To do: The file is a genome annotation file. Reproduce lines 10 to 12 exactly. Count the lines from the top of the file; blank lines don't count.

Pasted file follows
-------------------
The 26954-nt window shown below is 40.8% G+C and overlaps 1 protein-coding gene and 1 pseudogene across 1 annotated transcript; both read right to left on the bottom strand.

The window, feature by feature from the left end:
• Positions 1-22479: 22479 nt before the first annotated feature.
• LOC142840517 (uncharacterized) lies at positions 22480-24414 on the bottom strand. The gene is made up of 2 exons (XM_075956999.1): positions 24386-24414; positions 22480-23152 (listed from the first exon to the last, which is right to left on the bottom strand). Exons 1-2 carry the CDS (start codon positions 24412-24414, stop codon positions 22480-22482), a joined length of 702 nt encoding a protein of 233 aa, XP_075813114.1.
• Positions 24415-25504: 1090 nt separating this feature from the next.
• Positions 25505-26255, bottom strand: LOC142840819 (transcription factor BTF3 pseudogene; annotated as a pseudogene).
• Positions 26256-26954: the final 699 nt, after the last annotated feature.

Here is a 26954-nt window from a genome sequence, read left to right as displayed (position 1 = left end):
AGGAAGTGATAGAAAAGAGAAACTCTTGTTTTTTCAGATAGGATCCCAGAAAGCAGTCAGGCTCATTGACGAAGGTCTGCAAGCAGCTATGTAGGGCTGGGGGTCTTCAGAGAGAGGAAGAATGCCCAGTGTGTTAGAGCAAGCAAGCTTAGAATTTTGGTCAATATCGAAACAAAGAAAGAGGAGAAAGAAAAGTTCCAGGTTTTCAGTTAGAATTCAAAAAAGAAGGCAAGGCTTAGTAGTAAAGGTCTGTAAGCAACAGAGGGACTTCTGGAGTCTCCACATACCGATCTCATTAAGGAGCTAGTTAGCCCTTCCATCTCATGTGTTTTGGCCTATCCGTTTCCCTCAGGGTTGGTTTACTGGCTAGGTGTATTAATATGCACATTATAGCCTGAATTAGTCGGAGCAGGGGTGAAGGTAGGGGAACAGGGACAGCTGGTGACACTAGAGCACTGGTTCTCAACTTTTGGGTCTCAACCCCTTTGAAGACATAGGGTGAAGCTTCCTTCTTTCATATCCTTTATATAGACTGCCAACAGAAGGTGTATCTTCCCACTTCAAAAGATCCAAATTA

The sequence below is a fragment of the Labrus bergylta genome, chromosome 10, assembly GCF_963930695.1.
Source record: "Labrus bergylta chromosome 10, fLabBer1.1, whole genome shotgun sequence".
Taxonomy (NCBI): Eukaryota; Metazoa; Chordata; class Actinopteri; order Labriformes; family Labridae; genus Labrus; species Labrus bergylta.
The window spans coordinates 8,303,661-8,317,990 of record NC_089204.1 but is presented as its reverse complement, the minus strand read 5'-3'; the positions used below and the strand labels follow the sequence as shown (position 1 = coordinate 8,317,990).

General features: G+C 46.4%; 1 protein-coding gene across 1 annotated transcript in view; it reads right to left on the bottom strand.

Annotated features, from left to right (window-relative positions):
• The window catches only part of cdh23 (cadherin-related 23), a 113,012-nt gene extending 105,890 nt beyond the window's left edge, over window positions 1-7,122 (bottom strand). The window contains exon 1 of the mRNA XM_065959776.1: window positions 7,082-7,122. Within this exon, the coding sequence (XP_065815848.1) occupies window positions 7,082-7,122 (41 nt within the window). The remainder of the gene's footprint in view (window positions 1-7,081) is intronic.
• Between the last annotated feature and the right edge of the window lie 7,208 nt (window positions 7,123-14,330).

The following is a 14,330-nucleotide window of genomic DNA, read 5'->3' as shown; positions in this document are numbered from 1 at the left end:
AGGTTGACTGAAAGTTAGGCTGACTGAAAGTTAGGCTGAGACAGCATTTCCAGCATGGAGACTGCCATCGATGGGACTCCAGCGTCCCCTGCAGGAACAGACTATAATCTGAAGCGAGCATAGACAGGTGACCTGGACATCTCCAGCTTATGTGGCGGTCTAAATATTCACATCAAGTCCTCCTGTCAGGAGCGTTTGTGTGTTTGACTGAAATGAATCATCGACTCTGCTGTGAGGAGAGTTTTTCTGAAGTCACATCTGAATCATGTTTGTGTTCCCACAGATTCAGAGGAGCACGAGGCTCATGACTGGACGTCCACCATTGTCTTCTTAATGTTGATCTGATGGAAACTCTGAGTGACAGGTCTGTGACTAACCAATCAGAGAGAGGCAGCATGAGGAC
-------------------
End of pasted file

The sequence below is a fragment of the Labrus bergylta genome, chromosome 10, assembly GCF_963930695.1.
Source record: "Labrus bergylta chromosome 10, fLabBer1.1, whole genome shotgun sequence".
Taxonomy (NCBI): Eukaryota; Metazoa; Chordata; class Actinopteri; order Labriformes; family Labridae; genus Labrus; species Labrus bergylta.